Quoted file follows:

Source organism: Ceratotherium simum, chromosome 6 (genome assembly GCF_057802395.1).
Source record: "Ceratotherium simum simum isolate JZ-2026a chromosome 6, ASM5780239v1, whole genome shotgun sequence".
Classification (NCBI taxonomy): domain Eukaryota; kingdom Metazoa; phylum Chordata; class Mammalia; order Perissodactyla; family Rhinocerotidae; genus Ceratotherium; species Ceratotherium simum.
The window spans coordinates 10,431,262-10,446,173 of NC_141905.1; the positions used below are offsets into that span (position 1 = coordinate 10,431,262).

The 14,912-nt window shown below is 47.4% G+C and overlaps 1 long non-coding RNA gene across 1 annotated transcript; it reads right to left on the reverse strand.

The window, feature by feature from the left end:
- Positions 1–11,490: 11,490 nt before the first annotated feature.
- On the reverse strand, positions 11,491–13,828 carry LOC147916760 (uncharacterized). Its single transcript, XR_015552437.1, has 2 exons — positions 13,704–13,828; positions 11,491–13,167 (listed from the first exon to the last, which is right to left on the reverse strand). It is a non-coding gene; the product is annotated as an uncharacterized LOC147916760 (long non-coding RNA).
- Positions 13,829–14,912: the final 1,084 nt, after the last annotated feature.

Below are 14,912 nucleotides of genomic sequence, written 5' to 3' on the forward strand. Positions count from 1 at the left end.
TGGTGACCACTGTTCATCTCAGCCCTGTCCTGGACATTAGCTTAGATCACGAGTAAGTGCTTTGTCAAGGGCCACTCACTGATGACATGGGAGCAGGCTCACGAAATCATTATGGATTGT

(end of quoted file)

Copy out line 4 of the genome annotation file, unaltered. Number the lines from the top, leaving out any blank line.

The window spans coordinates 10,431,262-10,446,173 of NC_141905.1; the positions used below are offsets into that span (position 1 = coordinate 10,431,262).